U.S. Note Sales Slow in Quarter as Volatility Falls

Third-quarter sales of structured notes in the U.S. fell to the lowest this year as a new round of quantitative easing and the lead-up to the November presidential election damped market volatility.

Investors bought $9.37 billion of the securities, down 4.3 percent from the previous quarter, according to data compiled by Bloomberg. It was the second-lowest three-month period for issuance since at least the beginning of 2010, exceeding only the $8.6 billion sold in the fourth quarter of last year.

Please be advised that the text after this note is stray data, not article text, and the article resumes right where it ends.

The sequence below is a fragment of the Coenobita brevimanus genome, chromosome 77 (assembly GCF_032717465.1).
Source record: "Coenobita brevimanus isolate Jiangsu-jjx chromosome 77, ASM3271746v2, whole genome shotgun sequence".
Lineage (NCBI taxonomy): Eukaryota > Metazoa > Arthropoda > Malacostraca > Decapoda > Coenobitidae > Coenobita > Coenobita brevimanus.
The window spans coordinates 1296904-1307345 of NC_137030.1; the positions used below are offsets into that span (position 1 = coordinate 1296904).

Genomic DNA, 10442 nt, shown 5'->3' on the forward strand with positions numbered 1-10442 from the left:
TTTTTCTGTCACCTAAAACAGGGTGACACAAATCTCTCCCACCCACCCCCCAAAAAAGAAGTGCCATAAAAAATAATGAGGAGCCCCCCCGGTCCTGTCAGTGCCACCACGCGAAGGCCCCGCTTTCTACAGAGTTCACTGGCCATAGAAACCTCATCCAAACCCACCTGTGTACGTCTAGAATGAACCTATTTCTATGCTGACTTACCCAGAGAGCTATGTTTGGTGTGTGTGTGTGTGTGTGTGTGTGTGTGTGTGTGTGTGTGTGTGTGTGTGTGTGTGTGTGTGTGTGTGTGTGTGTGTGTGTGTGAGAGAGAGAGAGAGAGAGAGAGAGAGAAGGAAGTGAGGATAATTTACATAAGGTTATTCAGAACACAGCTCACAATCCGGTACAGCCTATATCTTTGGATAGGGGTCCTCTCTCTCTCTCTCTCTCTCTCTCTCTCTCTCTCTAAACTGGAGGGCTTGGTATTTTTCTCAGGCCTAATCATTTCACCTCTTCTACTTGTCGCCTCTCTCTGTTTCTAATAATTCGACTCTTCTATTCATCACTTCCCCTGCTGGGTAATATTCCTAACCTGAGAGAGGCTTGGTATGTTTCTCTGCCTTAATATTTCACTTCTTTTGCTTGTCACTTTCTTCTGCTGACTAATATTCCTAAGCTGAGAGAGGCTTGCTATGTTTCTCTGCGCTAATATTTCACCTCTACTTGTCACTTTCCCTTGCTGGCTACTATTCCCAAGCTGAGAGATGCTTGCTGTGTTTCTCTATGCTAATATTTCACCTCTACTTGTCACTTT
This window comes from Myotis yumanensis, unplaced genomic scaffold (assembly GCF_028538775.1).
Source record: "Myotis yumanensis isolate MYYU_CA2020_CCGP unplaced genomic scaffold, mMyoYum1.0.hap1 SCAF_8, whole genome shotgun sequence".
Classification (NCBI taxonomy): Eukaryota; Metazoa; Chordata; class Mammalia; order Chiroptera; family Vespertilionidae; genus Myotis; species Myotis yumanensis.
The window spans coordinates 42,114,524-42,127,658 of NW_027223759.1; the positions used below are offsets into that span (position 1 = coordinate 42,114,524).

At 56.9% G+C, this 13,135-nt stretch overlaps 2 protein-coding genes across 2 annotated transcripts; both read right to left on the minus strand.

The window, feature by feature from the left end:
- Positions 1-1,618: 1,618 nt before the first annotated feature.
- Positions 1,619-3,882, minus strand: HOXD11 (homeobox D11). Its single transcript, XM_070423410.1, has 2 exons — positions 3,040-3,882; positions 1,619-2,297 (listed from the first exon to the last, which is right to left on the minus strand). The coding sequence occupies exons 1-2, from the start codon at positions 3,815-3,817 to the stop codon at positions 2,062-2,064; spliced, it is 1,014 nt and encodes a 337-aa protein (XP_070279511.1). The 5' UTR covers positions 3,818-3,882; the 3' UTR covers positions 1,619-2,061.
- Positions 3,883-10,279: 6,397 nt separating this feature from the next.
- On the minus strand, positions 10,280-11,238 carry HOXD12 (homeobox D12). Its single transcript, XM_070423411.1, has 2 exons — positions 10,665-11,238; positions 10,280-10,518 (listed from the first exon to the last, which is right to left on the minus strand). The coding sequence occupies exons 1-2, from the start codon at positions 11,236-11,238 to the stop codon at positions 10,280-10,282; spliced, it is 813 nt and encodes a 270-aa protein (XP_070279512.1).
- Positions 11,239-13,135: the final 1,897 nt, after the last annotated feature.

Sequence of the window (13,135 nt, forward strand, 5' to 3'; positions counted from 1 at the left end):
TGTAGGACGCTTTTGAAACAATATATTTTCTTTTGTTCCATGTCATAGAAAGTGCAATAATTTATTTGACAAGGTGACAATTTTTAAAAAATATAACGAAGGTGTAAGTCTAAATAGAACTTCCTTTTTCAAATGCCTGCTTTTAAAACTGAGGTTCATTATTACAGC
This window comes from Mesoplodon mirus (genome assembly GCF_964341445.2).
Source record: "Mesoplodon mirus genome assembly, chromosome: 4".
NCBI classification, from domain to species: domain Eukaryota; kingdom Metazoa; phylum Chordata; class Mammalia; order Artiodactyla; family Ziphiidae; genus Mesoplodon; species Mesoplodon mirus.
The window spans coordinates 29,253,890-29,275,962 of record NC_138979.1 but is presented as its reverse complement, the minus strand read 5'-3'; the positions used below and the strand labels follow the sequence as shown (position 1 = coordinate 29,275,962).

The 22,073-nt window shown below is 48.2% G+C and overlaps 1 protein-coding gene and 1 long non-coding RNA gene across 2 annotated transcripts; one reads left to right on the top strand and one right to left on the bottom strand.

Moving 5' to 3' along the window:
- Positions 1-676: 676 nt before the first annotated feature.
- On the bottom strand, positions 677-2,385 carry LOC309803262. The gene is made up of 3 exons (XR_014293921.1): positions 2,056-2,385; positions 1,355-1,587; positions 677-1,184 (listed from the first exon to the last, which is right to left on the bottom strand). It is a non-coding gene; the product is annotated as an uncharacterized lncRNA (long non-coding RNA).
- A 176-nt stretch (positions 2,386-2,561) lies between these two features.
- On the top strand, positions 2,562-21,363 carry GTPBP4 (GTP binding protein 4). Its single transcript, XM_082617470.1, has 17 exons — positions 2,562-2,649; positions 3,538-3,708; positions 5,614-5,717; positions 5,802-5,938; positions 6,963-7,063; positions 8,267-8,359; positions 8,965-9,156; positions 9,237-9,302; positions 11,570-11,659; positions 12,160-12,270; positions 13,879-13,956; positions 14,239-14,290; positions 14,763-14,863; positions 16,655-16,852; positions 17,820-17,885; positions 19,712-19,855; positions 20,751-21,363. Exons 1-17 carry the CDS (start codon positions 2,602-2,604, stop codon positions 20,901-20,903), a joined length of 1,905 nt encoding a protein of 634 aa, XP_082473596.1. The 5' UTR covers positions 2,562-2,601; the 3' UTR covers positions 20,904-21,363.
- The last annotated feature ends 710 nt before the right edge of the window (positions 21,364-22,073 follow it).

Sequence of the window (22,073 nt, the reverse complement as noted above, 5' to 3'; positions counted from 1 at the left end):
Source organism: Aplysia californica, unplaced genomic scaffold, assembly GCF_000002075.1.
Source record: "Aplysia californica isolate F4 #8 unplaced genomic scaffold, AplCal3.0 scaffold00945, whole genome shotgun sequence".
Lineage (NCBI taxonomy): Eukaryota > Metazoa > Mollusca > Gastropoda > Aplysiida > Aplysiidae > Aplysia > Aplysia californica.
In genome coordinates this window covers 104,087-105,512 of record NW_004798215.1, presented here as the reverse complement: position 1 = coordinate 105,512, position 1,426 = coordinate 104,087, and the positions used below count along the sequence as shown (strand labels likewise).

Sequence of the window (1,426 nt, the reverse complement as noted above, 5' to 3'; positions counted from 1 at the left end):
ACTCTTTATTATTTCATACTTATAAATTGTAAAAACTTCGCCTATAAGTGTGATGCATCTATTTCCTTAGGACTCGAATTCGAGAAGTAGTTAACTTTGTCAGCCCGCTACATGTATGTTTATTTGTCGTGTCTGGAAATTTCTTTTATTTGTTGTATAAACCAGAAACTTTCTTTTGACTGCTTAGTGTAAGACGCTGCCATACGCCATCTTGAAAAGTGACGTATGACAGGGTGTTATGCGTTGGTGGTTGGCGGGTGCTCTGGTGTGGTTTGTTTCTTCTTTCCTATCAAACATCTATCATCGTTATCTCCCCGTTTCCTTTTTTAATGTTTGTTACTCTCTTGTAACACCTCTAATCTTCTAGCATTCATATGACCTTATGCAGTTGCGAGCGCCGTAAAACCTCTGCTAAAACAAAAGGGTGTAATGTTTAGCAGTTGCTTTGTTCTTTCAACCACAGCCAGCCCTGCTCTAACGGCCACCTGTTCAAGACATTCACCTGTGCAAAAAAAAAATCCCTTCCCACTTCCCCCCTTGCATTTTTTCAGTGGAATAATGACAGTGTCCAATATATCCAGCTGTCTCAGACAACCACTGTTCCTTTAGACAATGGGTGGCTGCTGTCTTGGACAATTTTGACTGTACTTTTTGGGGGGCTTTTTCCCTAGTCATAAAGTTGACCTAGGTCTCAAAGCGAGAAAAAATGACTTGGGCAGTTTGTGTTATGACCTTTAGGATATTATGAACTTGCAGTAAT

The Federal Reserve’s announcement of an open-ended bond buying program and investors adopting a wait-and-see attitude before the presidential election contributed to lower volatility, said Scott Miller Jr., a managing partner at Blue Bell Private Wealth Management LLC. When assets are less volatile, the options embedded in certain types of structured notes are cheaper, hurting the ability of issuers to offer enticing features.

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